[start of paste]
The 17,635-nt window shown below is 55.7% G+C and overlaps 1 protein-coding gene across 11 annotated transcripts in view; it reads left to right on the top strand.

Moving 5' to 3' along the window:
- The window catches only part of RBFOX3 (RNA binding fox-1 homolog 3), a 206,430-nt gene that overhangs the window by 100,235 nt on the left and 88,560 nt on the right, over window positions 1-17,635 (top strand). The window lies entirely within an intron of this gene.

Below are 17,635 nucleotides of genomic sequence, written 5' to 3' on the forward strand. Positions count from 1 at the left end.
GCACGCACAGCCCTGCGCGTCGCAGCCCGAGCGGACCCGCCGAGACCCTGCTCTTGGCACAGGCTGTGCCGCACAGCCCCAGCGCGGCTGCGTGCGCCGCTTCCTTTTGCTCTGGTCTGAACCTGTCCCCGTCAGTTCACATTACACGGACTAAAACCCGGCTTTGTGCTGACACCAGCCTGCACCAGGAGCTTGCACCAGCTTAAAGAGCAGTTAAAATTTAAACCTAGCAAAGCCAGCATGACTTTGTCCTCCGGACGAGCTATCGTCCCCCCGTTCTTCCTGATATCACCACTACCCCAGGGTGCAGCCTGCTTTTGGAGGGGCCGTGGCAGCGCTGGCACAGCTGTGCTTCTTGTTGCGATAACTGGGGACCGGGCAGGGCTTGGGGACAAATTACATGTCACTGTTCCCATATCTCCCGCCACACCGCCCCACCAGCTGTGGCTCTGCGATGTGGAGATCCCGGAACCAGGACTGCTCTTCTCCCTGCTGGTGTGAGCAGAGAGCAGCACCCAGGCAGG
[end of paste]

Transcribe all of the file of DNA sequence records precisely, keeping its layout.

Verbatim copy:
The 17,635-nt window shown below is 55.7% G+C and overlaps 1 protein-coding gene across 11 annotated transcripts in view; it reads left to right on the top strand.

Moving 5' to 3' along the window:
- The window catches only part of RBFOX3 (RNA binding fox-1 homolog 3), a 206,430-nt gene that overhangs the window by 100,235 nt on the left and 88,560 nt on the right, over window positions 1-17,635 (top strand). The window lies entirely within an intron of this gene.

Below are 17,635 nucleotides of genomic sequence, written 5' to 3' on the forward strand. Positions count from 1 at the left end.
GCACGCACAGCCCTGCGCGTCGCAGCCCGAGCGGACCCGCCGAGACCCTGCTCTTGGCACAGGCTGTGCCGCACAGCCCCAGCGCGGCTGCGTGCGCCGCTTCCTTTTGCTCTGGTCTGAACCTGTCCCCGTCAGTTCACATTACACGGACTAAAACCCGGCTTTGTGCTGACACCAGCCTGCACCAGGAGCTTGCACCAGCTTAAAGAGCAGTTAAAATTTAAACCTAGCAAAGCCAGCATGACTTTGTCCTCCGGACGAGCTATCGTCCCCCCGTTCTTCCTGATATCACCACTACCCCAGGGTGCAGCCTGCTTTTGGAGGGGCCGTGGCAGCGCTGGCACAGCTGTGCTTCTTGTTGCGATAACTGGGGACCGGGCAGGGCTTGGGGACAAATTACATGTCACTGTTCCCATATCTCCCGCCACACCGCCCCACCAGCTGTGGCTCTGCGATGTGGAGATCCCGGAACCAGGACTGCTCTTCTCCCTGCTGGTGTGAGCAGAGAGCAGCACCCAGGCAGG